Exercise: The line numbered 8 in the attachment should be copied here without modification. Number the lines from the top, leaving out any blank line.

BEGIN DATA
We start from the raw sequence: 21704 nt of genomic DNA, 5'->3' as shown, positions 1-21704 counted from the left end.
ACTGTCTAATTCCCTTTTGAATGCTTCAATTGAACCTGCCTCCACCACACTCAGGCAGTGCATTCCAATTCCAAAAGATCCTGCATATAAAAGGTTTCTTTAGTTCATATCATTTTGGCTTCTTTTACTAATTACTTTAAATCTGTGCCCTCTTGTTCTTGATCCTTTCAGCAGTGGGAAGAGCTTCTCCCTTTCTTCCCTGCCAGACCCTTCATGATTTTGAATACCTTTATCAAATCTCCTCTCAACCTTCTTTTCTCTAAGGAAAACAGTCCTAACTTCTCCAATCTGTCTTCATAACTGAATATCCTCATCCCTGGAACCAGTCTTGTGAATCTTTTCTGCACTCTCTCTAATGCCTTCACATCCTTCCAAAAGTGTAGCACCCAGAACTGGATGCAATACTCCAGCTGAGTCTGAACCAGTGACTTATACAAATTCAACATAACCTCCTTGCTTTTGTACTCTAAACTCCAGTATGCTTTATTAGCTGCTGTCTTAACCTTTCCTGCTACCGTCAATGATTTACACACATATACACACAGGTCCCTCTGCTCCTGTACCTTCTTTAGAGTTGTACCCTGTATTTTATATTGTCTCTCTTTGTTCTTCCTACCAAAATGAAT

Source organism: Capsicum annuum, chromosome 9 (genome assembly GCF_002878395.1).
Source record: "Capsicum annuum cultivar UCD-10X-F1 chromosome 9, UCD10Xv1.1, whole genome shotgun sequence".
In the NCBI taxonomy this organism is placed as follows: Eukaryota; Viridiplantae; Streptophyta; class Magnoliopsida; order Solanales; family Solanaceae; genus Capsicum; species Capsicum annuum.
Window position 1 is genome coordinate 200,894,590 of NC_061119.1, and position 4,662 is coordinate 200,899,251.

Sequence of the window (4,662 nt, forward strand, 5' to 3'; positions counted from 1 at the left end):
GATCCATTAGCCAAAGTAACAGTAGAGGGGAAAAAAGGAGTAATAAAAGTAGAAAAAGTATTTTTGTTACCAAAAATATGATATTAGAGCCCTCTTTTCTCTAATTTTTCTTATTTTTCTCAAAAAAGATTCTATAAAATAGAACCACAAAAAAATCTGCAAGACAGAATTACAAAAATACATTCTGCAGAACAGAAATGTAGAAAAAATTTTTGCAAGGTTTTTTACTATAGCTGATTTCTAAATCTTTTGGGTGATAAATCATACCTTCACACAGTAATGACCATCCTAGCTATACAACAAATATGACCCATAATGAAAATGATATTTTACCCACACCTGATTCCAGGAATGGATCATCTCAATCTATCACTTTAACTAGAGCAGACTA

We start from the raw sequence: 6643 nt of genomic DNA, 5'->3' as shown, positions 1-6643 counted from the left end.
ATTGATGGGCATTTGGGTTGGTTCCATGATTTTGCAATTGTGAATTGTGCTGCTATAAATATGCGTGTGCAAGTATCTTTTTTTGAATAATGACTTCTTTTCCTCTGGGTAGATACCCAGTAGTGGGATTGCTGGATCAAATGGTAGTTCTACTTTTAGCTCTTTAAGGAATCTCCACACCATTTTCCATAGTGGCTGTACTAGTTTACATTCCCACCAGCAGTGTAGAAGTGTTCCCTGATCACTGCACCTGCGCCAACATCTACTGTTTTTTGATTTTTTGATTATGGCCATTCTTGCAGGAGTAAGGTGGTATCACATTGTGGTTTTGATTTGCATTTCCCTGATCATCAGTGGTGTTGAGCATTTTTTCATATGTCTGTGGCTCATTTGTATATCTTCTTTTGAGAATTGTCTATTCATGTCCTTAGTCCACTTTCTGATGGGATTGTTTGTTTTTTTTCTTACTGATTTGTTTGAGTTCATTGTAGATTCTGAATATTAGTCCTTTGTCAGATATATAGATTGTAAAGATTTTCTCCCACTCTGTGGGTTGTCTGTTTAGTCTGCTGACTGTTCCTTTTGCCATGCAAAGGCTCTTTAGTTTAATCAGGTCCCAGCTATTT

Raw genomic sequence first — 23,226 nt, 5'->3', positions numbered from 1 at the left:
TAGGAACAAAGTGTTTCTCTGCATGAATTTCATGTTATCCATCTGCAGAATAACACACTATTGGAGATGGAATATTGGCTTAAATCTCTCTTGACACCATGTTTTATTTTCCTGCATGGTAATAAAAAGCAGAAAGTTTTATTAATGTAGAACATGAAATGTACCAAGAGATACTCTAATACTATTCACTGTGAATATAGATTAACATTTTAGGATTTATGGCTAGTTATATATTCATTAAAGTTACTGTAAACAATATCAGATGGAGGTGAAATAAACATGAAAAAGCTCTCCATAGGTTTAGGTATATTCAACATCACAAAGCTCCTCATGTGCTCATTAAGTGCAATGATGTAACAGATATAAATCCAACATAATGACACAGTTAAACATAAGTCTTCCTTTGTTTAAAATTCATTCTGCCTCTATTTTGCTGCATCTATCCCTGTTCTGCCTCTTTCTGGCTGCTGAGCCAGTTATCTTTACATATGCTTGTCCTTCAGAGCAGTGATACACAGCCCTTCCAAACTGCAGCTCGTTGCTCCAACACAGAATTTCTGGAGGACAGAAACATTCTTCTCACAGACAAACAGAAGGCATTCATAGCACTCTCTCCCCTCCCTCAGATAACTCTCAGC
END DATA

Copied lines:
GATCCATTAGCCAAAGTAACAGTAGAGGGGAAAAAAGGAGTAATAAAAGTAGAAAAAGTATTTTTGTTACCAAAAATATGATATTAGAGCCCTCTTTTCTCTAATTTTTCTTATTTTTCTCAAAAAAGATTCTATAAAATAGAACCACAAAAAAATCTGCAAGACAGAATTACAAAAATACATTCTGCAGAACAGAAATGTAGAAAAAATTTTTGCAAGGTTTTTTACTATAGCTGATTTCTAAATCTTTTGGGTGATAAATCATACCTTCACACAGTAATGACCATCCTAGCTATACAACAAATATGACCCATAATGAAAATGATATTTTACCCACACCTGATTCCAGGAATGGATCATCTCAATCTATCACTTTAACTAGAGCAGACTA